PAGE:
STAPLE, "anciently written estaple, cometh," says Lord Coke, " of the French word estape, which signifies a mart or market." It appears to have been used to indicate those marts both in this country and at Bruges, Antwerp, Calais, &c., on the Continent, where the principal pro ducts of a country were sold. Probably in the first instance these were held at such places as possessed some conve nience of situation for the purpose. After wards they appear to have been confirmed, or others appointed for the purpose by the authorities of the country. In Eng land this was done by the king (2 Edw. III. c. 9). All merchandise sold for the purpose of exportation was compelled either to be sold at the staple, or after wards brought there before exportation. This was done with the double view of accommodating the foreign mer chants and also enabling the duties on exportation to be more conveniently and certainly collected. Afterwards the word staple was applied to the merchandise itself which was sold at the staple. The staple merchandise of England at these early times, when little manufacture was carried on here, is said by Lord Coke to have been wool, woolfella or sheepskins, leather, lead, and tin. Incident to the staple was a court called "the court of the mayor of the staple." This court was held for the convenience of the mer chants, both native and foreign, attending the staple. It was of great antiquity ; the date of its commencement does not appear to have been certainly known. Many early enactments exist regulating the proceedings at the staple and the court held there. Most of these were passed during the reigns of the two Ed wards, the first and third of that name. These kings appear to have been ex tremely anxious to facilitate and encour age foreign commerce in this kingdom ; and by these statutes great immunities and privileges are given, especially to foreign, but also to native merchants attending the staple. The first enactment of importance is called the Statute of Merchants, or the Statute of Acton-Burnel, and was passed in the 11th year of Edw. I., A.D. 1283. [BuitNEL, ACTON, STA TUTE or.] The statute passed in the 27th year of Edw. III. cap. 2, is entitled
the Statute of Staple. One object of it was to remove the staple, previously held at Calais, to various towns in England, Pales, and Ireland, which are appointed by the statute. The statute directed pro ceedings similar to those prescribed for obtaining a Statute Merchant by means of a sealed recognizance, in consequence of which execution might be obtained against the lands and tenements of the debtor in the same manner as under a Statute Merchant.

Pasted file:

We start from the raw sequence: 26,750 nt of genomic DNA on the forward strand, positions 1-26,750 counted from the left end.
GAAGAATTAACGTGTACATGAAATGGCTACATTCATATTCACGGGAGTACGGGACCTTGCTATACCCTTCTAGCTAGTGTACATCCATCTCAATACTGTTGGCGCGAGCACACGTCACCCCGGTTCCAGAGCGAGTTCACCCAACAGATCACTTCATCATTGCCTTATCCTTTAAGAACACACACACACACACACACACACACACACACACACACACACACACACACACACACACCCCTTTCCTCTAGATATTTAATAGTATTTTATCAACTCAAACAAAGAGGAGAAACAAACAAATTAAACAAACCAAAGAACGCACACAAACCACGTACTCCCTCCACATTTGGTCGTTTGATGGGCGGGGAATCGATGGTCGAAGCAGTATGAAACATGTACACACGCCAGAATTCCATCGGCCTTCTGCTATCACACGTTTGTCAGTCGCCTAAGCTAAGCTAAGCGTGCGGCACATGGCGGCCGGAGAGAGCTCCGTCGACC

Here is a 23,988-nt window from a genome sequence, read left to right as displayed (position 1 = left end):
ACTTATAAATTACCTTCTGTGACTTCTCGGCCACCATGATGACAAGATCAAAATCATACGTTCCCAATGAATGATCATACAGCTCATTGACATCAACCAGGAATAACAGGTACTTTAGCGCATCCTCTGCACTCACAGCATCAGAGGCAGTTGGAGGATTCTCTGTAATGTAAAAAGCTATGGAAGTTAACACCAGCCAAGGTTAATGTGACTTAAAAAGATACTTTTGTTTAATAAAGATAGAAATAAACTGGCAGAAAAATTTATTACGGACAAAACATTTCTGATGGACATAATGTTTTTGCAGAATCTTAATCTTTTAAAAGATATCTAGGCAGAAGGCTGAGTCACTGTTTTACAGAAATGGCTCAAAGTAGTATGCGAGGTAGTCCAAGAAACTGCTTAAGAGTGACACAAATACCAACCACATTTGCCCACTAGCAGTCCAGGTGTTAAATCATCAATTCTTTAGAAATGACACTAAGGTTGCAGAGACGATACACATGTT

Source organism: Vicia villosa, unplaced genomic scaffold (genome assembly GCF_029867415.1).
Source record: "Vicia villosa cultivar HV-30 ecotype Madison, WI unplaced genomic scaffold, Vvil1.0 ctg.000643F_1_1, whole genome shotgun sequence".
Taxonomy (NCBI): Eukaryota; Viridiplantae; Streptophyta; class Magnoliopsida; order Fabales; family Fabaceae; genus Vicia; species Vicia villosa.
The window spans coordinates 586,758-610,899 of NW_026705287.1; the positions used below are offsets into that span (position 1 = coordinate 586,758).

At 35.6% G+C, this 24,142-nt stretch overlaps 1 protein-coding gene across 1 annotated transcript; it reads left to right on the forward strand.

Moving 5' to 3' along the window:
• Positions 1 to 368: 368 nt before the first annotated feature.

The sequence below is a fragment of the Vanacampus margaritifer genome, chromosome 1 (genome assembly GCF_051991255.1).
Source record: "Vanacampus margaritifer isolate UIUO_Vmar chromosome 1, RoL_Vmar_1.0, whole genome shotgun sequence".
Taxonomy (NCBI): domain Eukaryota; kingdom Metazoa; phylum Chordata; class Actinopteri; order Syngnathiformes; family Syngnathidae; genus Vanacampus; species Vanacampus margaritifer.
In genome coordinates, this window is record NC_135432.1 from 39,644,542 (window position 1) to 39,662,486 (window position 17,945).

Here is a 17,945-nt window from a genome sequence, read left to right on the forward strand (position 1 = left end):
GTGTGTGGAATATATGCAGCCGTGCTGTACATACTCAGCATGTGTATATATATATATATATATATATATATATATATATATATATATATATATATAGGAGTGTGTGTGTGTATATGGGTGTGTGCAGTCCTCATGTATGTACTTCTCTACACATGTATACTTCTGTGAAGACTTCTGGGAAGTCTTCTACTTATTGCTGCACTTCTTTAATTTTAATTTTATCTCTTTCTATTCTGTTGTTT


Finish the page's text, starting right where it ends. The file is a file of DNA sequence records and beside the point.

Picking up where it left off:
A variety of other statutes were passed in the same and succeeding reigns, in some respects confirming, in others alter ing the provisions of the leading statute. As commerce became more extended, the staples appear to have fallen into disuse. Lord Coke, a great worshipper of anti quity, complains that in his time the sta ple had become a shadow ; we have only now, he says, stapulam umbratilem, whereas formerly it was said that wealth &Rowed the staple. The practice how ever of taking recognizances by statute staple, from the many advantages attend ing them, long continued. (11 Edw. I.; 27 Edw. III. caps. 1, 8, to 6, 8, 9; 2 inst., 322; COM. Dig., tit. Stat. Staple; 2 Saund. by Wm., 69; Reeves, Hist.
Law, v. 2, pp. 161, 393.) TAR-CHAMBER. The Star-Cham ber is said to have been in early times one of the apartments of the king's palace at Westminster which was used for the despatch of public business. The Painted Chamber, the White Chamber, and the Chambre Markolph were oejupied by the triers and receivers of petitions, and the king's council held its sittings in the Ca mera Stellate, or Chambre des Estoylles, which was so called probably from some remarkable feature in its architecture or embellishment. Whatever may be the etymology of the term, there can be little doubt that the court of Star-Chamber derived its name from the place in which it was holden. "The lords sitting in the Star-Chamber" is used as a well known phrase in records of the time of Edward III., and the name became per manently attached to the jurisdiction, and moths wd long after the local situation of the court was changed.